convert a WAV file with 47999Hz to 48000Hz. It says that it must be dividable
by 2 or 3.

So I guess I'm stuck with SoundForge 5.0. I don't like how GoldWave does it.

--Leonid
Anonymous
October 13, 2004 4:30:53 AM

Archived from groups: rec.audio.pro (More info?)

Bob Cain <arcane@arcanemethods.com> wrote:
: In that case, the very slight pitch change that SRC will
: introduce probably won't be of any signifigance to you so
: should work even better than time/pitch scaling. If, that
: is, you can find an SRC app that allows you to specify the
: change as the ratio of two time durations rather than just
: as a target sample rate. That could require a bunch of
: zeros after the decimal point before you start getting
: numbers and I've found few programs that use all the digits
: it allows you to type in. Madening that.

Can you point me to any programms that do that? Or how can SRC do it?
My SSRC version is 1.29.

--Leonid
Anonymous
October 13, 2004 4:30:54 AM

Archived from groups: rec.audio.pro (More info?)

Leonid Makarovsky wrote:

> Can you point me to any programms that do that? Or how can SRC do it?
> My SSRC version is 1.29.

Sorry, I don't know of any SRC programs that allow the kind
of precision specification you need. Sure doen't mean they
don't exist, though.

Is SSRC based on Super Rabbit Code? That is supposed to be
the premier resampling implementation but I'm not sure if it
exists other than as a library routine that apps can call.

You ought to Google it and see what turns up.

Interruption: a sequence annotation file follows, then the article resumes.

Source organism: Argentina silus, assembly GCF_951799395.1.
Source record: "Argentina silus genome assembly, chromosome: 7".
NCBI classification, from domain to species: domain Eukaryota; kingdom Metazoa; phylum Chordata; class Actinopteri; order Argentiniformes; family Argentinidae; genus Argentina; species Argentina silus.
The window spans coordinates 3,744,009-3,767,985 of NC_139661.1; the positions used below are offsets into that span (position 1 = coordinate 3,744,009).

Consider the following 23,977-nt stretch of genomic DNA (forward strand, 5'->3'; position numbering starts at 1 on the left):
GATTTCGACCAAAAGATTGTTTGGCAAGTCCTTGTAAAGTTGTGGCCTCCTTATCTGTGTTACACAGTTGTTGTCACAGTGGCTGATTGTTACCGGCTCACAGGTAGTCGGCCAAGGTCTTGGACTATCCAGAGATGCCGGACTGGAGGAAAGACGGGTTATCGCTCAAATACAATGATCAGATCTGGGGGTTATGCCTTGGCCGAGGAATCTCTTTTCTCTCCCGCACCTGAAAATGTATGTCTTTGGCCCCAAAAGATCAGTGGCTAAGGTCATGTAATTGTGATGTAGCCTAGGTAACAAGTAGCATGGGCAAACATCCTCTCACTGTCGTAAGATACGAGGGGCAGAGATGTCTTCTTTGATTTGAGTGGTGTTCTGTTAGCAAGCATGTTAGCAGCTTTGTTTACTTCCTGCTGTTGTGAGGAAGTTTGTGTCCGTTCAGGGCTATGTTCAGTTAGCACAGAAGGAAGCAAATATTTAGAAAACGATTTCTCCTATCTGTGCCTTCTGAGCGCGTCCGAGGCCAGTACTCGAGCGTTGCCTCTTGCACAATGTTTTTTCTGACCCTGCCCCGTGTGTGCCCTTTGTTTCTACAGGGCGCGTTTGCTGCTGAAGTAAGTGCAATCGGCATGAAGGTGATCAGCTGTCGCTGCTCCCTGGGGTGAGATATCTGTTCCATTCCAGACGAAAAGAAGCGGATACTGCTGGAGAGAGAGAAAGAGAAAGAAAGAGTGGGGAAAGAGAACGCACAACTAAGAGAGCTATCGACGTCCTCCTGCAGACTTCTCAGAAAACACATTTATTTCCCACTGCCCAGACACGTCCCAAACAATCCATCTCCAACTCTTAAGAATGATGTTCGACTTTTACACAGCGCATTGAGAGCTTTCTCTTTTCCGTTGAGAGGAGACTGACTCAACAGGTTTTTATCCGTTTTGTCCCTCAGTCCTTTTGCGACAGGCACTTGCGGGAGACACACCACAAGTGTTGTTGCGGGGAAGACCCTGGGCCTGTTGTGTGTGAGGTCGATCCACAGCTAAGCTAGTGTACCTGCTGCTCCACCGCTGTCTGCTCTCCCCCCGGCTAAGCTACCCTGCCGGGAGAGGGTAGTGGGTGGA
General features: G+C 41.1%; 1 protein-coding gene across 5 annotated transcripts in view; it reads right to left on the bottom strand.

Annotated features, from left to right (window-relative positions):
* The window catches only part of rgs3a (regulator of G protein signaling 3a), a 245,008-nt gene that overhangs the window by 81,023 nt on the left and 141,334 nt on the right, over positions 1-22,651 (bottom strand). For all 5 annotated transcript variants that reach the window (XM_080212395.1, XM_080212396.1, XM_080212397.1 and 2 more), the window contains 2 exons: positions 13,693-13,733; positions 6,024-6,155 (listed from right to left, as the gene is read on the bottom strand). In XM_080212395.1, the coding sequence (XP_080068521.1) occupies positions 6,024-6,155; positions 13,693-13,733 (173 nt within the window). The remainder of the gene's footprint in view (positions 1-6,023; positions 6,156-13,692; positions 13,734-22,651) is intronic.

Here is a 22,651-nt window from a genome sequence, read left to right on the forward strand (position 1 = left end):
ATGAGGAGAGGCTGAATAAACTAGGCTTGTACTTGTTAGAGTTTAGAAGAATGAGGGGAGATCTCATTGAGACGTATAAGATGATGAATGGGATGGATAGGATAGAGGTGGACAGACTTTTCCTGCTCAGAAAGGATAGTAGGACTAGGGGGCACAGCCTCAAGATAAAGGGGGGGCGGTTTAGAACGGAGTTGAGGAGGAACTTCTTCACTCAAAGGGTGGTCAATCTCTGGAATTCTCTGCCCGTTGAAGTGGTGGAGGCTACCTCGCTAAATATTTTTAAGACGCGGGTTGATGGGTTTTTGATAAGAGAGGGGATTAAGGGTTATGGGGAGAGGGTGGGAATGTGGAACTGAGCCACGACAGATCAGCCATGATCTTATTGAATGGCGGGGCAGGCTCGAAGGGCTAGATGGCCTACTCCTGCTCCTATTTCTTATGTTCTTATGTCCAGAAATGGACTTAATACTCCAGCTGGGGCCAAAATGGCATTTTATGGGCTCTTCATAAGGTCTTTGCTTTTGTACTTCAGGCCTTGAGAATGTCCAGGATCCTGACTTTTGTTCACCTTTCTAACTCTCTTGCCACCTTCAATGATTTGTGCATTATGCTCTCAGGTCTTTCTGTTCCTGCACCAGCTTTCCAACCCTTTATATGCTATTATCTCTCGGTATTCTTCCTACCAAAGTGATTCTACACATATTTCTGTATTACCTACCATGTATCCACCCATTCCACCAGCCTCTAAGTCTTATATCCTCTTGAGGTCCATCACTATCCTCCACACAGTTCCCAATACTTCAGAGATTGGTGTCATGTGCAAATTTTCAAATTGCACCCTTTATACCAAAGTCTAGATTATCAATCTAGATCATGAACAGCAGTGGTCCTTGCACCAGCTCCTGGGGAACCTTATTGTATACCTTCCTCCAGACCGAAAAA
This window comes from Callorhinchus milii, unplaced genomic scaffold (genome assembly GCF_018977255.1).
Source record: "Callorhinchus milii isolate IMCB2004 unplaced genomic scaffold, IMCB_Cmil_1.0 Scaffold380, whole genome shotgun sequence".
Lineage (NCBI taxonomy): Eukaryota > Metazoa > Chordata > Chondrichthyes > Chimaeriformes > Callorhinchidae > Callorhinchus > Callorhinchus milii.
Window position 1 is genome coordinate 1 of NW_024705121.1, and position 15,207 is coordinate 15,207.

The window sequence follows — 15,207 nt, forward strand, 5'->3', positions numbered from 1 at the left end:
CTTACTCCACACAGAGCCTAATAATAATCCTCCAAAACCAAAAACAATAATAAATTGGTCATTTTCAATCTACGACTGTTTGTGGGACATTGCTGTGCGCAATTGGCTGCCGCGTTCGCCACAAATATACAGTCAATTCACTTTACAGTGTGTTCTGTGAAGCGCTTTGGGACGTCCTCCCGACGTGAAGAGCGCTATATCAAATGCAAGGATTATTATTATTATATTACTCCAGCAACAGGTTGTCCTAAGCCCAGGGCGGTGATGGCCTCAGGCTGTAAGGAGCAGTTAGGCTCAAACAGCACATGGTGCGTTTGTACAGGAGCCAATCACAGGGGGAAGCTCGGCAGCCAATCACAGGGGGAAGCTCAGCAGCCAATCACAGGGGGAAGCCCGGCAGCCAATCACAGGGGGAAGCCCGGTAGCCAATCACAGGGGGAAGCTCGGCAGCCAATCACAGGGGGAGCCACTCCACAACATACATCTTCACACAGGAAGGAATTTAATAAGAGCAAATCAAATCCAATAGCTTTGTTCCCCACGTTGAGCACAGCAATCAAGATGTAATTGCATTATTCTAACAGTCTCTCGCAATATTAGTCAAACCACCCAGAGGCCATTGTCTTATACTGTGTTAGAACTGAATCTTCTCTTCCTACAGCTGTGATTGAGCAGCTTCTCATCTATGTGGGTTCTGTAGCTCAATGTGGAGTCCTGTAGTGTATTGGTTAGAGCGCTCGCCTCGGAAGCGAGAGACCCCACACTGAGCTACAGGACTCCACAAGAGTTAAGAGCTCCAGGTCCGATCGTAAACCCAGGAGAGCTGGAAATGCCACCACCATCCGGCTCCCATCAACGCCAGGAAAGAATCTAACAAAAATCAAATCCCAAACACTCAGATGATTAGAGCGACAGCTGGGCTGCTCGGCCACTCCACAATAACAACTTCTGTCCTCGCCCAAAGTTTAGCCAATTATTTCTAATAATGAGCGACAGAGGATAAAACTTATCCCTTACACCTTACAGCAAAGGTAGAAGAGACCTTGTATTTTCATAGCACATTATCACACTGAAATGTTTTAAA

Bob
--

"Things should be described as simply as possible, but no
simpler."

A. Einstein
Anonymous
October 13, 2004 4:30:54 AM

Archived from groups: rec.audio.pro (More info?)

Hi Leonid,

<snip>

> Can you point me to any programms that do that? Or how can SRC do it?
> My SSRC version is 1.29.

Audacity (open source, http://audacity.sourceforge.net/) will happily do
this.

Cheers,
Walco
Anonymous
October 13, 2004 4:39:26 AM

Archived from groups: rec.audio.pro (More info?)

Walco <walci@yahoo.com> wrote in
news:416b8ed6$0$36861$e4fe514c@news.xs4all.nl:

> I never used GoldWave but 1 second on a 7200 second WAVE file means
> you need a minimal stretch to 100.013% of the original. Any time
> stretching algorithm should be able to handle that without artifacts -
> especially if you don't need to preserve pitch.

100.013% wil be so close to the original pitch that only a person with
inhumanly perfect pitch will ever hear the difference.

IME, an average person won't notice until about 2% unless comparing side by
side. At 2% the tempo change is as noticeable as the pitch change.